BTC was privatised in 2004 when it was bought by Viva Ventures, an Austrian-registered special investment vehicle, created by the US investment fund Advent. At that time, Bjorgolfsson was already known to be one of Advent’s “partners” on the BTC deal. No one could say for sure, however, what the Icelander’s contribution to the 230-million euro price paid for 65 per cent of the shares of the telecom was. There were speculations, even, that Bjorgolfsson might have secured most of the funding for the transaction.
After the deal, in fact, media attention in Bulgaria mostly concentrated on the fact that the price for BTC was too low. And there was good reason for such concern, since only a few months later, the state sold the rest of its shares in the telecom (about 33 per cent) on the Bulgarian Stock Exchange – Sofia for the price of 630 million leva (more than 320 million euro).
Of course one could hardly blame Bjorgolfsson for this disparity even if he was behind the deal, as any good businessman would have done the same. Furthermore, Viva Ventures was a last shot for BTC to be privatised before its price crumbled because of the telecom market liberalisation.
Now, Bjorgolfsson is popular in this country and not only because of his strive to own the country’s telecom giant. His invasion of Bulgaria has been fuelled by other purchases, like the privatisation of three pharmaceutical plants through the company Actavis, where he is the largest shareholder. The mogul has also signed a contract and is awaiting permission from the Bulgarian National Bank to buy 34 per cent in the country’s ninth-largest bank by assets, Economic and Investment Bank (EIBank).
For those who know Bjorgolfsson better, it has been clear from the very beginning of his mission to Bulgaria that the richest Icelander would stop at nothing to make good money out of an emerging economy like Bulgaria’s. For he has already proven that his flair for profit is sound.
A cover article in Forbes Magazine earlier this year recalled that Bjorgolfsson had been one of the central figures in local news in Iceland since the mid-1980s. After his father was felled by a business scandal, Bjorgolfsson went to find his fortune and redeem the family name, thus turning into Iceland’s first billionaire.
His great-grandfather, Thor Jensen left Denmark at 15 in 1878, went on to control half a dozen or more businesses, survived bankruptcy twice and ended up as one of Iceland’s largest landowners. One son became prime minister, another ambassador to the US. A son-in-law ran the country’s largest shipping line, and a second, Thor’s grandfather, headed Shell Iceland.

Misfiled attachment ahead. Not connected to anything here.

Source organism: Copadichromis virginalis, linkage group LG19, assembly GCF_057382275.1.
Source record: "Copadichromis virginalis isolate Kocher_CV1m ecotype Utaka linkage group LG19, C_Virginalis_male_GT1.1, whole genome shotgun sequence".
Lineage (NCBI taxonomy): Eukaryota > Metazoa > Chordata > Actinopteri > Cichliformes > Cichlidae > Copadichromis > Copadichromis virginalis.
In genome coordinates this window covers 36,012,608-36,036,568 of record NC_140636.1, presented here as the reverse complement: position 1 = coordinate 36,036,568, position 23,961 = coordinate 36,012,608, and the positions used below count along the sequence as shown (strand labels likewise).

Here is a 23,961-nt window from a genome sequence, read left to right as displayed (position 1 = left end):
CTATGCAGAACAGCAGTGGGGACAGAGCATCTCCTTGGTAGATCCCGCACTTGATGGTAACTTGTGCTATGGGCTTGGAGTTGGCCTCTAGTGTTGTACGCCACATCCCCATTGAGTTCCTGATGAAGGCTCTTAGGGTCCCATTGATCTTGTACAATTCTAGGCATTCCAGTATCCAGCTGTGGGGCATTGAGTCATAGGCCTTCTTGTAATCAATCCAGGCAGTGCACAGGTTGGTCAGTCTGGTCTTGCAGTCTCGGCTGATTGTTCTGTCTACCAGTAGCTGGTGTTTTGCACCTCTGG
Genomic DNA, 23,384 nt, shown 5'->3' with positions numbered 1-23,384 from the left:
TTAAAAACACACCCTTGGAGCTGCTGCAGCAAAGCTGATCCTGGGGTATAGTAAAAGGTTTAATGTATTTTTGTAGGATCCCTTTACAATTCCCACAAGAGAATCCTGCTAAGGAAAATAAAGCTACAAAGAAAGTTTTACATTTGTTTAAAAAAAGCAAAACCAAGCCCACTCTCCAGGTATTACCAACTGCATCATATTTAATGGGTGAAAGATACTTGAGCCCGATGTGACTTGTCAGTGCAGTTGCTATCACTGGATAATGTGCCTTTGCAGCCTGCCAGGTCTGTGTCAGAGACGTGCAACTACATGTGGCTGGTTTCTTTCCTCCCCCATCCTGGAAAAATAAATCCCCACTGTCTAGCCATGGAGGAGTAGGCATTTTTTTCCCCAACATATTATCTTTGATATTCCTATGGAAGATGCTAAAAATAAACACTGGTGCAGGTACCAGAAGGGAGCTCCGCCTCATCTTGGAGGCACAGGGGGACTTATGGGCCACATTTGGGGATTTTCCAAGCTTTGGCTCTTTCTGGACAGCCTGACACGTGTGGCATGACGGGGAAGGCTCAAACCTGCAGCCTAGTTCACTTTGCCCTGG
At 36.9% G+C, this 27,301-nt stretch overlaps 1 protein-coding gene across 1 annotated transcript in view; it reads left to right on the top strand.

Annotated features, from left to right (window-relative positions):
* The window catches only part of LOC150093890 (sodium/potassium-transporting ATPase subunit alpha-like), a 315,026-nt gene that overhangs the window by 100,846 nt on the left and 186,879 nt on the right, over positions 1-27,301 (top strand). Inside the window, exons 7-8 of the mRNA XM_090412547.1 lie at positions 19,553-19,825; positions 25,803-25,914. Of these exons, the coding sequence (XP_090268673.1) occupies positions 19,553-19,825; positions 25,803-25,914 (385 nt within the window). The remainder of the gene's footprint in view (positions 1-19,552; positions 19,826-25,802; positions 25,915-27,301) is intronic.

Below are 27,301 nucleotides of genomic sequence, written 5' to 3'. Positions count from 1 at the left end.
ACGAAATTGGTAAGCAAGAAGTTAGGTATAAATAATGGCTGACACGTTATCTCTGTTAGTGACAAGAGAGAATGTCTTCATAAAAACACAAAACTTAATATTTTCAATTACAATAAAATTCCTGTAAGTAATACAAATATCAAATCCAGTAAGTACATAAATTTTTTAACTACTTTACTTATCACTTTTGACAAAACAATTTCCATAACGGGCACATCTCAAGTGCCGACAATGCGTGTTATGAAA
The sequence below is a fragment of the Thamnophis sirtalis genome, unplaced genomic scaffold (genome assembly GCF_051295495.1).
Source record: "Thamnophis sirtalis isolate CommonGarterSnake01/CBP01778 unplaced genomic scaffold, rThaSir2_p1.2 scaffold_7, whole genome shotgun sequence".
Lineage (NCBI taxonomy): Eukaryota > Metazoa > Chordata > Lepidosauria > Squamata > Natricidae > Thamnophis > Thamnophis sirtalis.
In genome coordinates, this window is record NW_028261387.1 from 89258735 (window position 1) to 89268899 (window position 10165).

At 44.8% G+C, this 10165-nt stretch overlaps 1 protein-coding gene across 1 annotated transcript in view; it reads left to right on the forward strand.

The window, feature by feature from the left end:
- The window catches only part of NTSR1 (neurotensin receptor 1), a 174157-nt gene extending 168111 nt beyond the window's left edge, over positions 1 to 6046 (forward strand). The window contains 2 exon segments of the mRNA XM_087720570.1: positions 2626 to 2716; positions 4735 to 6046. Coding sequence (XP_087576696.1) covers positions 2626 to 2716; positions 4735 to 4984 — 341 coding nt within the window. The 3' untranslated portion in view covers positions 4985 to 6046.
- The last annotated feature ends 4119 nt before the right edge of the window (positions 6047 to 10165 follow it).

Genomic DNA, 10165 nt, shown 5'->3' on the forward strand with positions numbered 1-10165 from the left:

Thor’s father, Bjorgolfur Gudmundsson, also enjoyed business success before the above-mentioned scandal.
Born in 1967, Bjorgolfur Thor Bjorgolfsson, better known internationally as Thor (pronounced “tore”) Bjorgolfsson, is the largest shareholder in Actavis Group, the international generic pharmaceuticals company, where he has served as a board member since 1999 and chairman since 2000.
He is a young, international entrepreneur and investor with significant interests in pharmaceuticals, telecommunications and financial services.
Bjorgolfsson chose to go to the US in 1986 rather than join the family firm, Hafskip, which was at the time embroiled in a financial scandal involving fraud and embezzlement. In 1991, he graduated from New York University’s Leonard N. Stern School of Business.
Bjorgolfsson spends a lot of time at home in London or travelling in Europe, where he has been building an ownership in telecommunication companies in Central and South East Europe during the past several years. He owns substantial stakes in Ceske Radiokomunikace, which, among others, owns 39.23 per cent of Prague-based mobile operator T-Mobile.
Among many other duties, he is a general consul of Iceland, representing his country in northwest Russia.
In fact, it was in Russia that Bjorgolfsson began his investment activities, where he was the co-founder of a Saint Petersburg-based beverages firm that later became the brewery Bravo International. His business partner was fellow Icelander Magnus Thorsteinsson, who today is an entrepreneur and investor with significant interest in aviation and financial services.
Bravo started out making premixed cocktails and drinks in a can – the so-called flavoured alcoholic beverages – with partners such as Johnnie Walker and Gordon’s Gin, reporting $20 million in 1998 sales. Later, it focused on premium beer brewing, producing several top-selling Russian brands. To boost sales and achieve rapid brand awareness by the masses, Bravo International invited 10 000 Russians to St. Petersburg’s city centre for a launch party and followed up with a major advertising campaign.
After nearly a decade of expansion, Bravo International was acquired in early 2002 by Heineken of the Netherlands, making the brewing multinational the fourth-largest brewer in Russia in terms of production volume and the country’s fastest-growing brewer. Heineken said one of the reasons for its Bravo acquisition, which placed the Dutch giant in a good position from which to pursue rapid growth in this emerging beer market, was the absence of any corruption within the acquired, foreign-owned and foreign-run company.
Bjorgolfsson used his share of the proceeds to go on a buying spree in his native Iceland and in Europe. Deutsche Bank invited him to invest in a Bulgarian generics pharmaceutical producer. He acquired Balkanpharma (now Actavis Bulgaria) in 1999, through his joint investment fund, Amber International, and later merged it with Pharmaco (now Actavis Group).